The case can be made on the same basis as the original installation, as the same model of tablet as those purchased previously are more likely to be available, purchased through the same vendors, etc. Furthermore, the in-house team that designed and built the custom enclosures for the first 37 locations, will likely still have the materials and equipment to make additional ones.

Acting sooner may be advantageous not just for those things that count but because of the things that are uncountable. As shown earlier the perceived success of the existing network may be highly subjective. A case for this type of expansion would be made much stronger if supported by the compelling tales brought about by their initial deployment.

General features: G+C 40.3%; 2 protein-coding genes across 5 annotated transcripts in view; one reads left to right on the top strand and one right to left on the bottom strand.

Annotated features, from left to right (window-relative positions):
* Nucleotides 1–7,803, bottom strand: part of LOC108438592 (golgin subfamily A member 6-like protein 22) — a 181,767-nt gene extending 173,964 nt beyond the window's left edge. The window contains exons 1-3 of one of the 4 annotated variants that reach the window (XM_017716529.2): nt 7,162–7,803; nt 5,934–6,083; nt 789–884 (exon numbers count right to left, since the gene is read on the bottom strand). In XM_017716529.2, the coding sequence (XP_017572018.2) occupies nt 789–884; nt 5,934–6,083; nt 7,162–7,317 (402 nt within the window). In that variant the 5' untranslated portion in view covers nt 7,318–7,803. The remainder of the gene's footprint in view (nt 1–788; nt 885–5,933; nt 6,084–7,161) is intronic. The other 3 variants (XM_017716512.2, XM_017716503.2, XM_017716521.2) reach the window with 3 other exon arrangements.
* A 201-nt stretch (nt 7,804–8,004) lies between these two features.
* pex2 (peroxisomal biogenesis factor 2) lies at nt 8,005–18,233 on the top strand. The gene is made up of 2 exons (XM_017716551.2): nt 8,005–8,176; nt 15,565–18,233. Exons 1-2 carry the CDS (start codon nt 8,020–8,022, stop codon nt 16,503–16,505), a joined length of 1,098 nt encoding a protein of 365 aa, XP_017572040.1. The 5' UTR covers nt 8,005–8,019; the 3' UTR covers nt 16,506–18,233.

For the second, more interesting case for expansion, we again turn to our theoretical physicist (now digital signage consultant) Albert Einstein who also ventured the maxim, “You can never solve a problem on the level it was created on.”

With that in mind we can challenge the notion that the rollout of these 67 new digital signs was not a new deployment at all. It was an expansion of an existing network. By changing our perspective and zooming outward we realize that this department is one of many departments within one of many colleges that, along with many administrative and operational units, form the campus.